Alberta accused of bungling McConnell case

EDMONTON — Alberta’s attorney general has bungled the case of a woman ordered deported after killing her children and is now making inflammatory comments that border on professional misconduct, the woman’s lawyer said Tuesday.

EDMONTON — Alberta’s attorney general has bungled the case of a woman ordered deported after killing her children and is now making inflammatory comments that border on professional misconduct, the woman’s lawyer said Tuesday.

Peter Royal, in a letter released to the media, said the office of Jonathan Denis had almost six months notice that Allyson McConnell was going to be deported to her native Australia and did nothing about it.

“Simply doing the math would lead to the inevitable conclusion that (McConnell) was to be released on April 4,” wrote Royal, who noted that a deportation order from the federal government was issued on Oct. 18, 2012.

“We fail to see how this (deportation) could have taken the minister by surprise.”

McConnell was found guilty last April of drowning her two young sons, but a Crown appeal of the sentence and conviction has yet to be heard.

Royal said the attorney general’s office did not ask to have the appeal hearing moved up and didn’t contact his office to see if McConnell would agree to return to Canada if her sentence were extended.

He also said that the province’s appeal was delayed for months because the Crown missed deadlines to file background information with the court.

“(Denis) suggested that all reasonable steps had been taken to prosecute this appeal. That is simply not the case,” said Royal.

But Greg Lepp, assistant deputy minister of justice responsible for prosecutions, maintained Tuesday there was nothing the province could have done.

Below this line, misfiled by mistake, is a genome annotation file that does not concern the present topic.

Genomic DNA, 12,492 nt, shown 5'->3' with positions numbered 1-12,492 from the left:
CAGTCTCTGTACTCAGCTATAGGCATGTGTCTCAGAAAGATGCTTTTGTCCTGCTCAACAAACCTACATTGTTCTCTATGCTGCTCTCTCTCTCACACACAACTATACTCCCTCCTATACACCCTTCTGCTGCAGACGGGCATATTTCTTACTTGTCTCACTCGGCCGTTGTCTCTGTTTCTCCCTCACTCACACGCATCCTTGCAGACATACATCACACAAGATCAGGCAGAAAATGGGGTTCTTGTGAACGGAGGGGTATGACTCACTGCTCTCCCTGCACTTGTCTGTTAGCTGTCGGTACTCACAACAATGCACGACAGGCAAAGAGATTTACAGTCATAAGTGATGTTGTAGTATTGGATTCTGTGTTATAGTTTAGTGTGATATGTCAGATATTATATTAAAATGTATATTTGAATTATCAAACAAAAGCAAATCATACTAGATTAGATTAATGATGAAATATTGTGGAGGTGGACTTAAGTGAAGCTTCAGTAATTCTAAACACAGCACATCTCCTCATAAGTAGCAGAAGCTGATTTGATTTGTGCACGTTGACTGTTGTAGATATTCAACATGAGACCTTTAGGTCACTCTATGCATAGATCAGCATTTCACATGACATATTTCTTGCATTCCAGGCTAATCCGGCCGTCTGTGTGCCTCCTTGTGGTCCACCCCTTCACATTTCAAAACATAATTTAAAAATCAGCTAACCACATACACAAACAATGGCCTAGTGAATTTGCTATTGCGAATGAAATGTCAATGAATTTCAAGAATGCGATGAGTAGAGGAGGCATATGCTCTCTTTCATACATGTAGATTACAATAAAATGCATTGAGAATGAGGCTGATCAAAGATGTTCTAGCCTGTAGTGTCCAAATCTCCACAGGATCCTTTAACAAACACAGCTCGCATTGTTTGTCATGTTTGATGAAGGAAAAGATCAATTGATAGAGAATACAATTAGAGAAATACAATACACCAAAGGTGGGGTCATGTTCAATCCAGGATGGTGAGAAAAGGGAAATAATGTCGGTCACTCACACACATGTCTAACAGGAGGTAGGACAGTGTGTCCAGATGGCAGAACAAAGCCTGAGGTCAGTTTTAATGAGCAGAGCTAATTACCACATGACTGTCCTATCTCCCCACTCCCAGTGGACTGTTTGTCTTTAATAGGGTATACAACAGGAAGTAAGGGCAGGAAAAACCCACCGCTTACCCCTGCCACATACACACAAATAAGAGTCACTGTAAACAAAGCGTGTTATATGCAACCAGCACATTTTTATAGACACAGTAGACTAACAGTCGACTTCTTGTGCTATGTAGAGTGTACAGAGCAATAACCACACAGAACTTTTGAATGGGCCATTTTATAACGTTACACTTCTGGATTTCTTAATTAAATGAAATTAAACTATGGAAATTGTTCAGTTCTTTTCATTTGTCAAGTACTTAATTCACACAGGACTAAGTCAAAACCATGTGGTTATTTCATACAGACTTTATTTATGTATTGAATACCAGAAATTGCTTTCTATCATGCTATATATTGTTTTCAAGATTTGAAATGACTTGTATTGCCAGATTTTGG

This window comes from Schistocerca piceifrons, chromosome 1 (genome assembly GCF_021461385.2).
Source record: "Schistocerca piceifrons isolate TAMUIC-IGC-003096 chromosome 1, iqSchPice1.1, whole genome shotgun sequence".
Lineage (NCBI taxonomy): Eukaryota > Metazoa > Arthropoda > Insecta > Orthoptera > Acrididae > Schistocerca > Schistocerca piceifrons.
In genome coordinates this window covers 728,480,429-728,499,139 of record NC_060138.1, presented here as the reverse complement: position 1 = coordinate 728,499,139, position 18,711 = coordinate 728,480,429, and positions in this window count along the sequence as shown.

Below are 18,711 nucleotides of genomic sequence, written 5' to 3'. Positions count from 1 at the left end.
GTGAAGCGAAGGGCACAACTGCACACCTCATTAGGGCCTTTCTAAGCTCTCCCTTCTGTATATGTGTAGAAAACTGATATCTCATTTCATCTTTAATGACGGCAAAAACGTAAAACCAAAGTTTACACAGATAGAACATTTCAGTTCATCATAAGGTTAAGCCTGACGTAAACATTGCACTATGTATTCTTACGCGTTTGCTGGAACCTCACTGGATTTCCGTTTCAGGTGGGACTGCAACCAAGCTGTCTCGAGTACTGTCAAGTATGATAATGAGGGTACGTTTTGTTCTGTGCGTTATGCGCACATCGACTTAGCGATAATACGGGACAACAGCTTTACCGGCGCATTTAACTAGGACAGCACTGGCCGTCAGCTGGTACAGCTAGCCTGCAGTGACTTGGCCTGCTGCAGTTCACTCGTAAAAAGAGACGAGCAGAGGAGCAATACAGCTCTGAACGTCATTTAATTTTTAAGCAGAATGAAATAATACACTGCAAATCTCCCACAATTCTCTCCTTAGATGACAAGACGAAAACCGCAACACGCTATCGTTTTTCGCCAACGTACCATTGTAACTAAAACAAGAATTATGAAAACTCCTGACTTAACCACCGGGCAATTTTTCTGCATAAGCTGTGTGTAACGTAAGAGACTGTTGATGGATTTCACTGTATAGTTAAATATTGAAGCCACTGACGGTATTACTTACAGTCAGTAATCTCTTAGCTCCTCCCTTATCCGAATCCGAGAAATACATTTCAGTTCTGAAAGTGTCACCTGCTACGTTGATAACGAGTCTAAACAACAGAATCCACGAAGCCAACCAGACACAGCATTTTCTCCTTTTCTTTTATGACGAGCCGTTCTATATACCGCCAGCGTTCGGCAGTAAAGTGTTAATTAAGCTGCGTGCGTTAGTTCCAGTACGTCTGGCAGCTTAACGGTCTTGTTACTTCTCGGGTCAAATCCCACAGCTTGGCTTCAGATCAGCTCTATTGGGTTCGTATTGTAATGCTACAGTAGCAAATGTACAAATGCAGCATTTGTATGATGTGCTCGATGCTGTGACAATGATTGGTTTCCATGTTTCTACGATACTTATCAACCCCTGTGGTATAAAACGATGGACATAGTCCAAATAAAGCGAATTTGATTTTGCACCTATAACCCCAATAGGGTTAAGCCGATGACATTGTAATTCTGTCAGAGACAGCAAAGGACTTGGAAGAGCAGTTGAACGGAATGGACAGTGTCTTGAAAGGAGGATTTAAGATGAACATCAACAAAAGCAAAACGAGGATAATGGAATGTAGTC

“There was no basis upon which to move it up,” he said.

“Even on an expedited basis, the appeals could not have been heard before she was released and either deported or free to leave Canada of her own volition.”

Royal’s comments echo remarks from federal Public Safety Minister Vic Toews, who is in charge of deportations. In a written statement last Friday, Toews chided Alberta for not taking action on the appeal.

“It is unfortunate that the Alberta government did not act prior to Ms. McConnell’s release in order to prevent this situation from occurring,” said Toews.

McConnell reportedly flew home to Gosford, Australia, late Monday.

She was convicted of manslaughter for drowning her two-year-old son, Connor, and his 10-month old brother, Jayden, in a bathtub in the family’s home south of Edmonton in February 2010. The children were found by their father Curtis McConnell. The couple was involved in an acrimonious divorce and custody fight.

The same day the father found his boys, his wife drove to Edmonton, jumped off a freeway overpass and seriously injured herself.

She was kept in psychiatric care from then on and remained so after she was sentenced last June to six years. She was given credit for the more than two years she had spent in pretrial custody, so had 15 months left to serve. She completed two-thirds of her remaining sentence by last week and so, by law, had to be released.

Regardless of the deportation order, McConnell had already indicated at her trial she planned to go home to Australia if she were released.

The case has outraged Curtis McConnell and his family. They have told the media that the government has told them little about the case and that they want a longer sentence for his former wife.

Denis is also publicly pushing for harsher punishment. He said the Crown will pursue its appeal and will push to have McConnell brought back if her sentence is extended.

“Our department filed the appeal immediately and has left no stone unturned whatsoever,” Denis told the house during question period Tuesday.

“We’re dealing with two dead children and a grieving family,” he added.

“We will not stop until justice is served in this province.”

Royal suggested Denis is out of bounds for publicly stumping for a longer sentence in a case still before the courts.

“For the attorney general to descend into the arena and make these sorts of comments is entirely inappropriate and indeed may constitute professional misconduct as a lawyer,” said Royal, who declined an interview with The Canadian Press.

Critics from the three opposition parties agreed.

“It’s completely inappropriate for an attorney general who has direct impact on, for example, the compensation of judges as well as the judicial system in general to be commenting on a specific case and trying to influence the outcome,” said Wildrose critic Shayne Saskiw.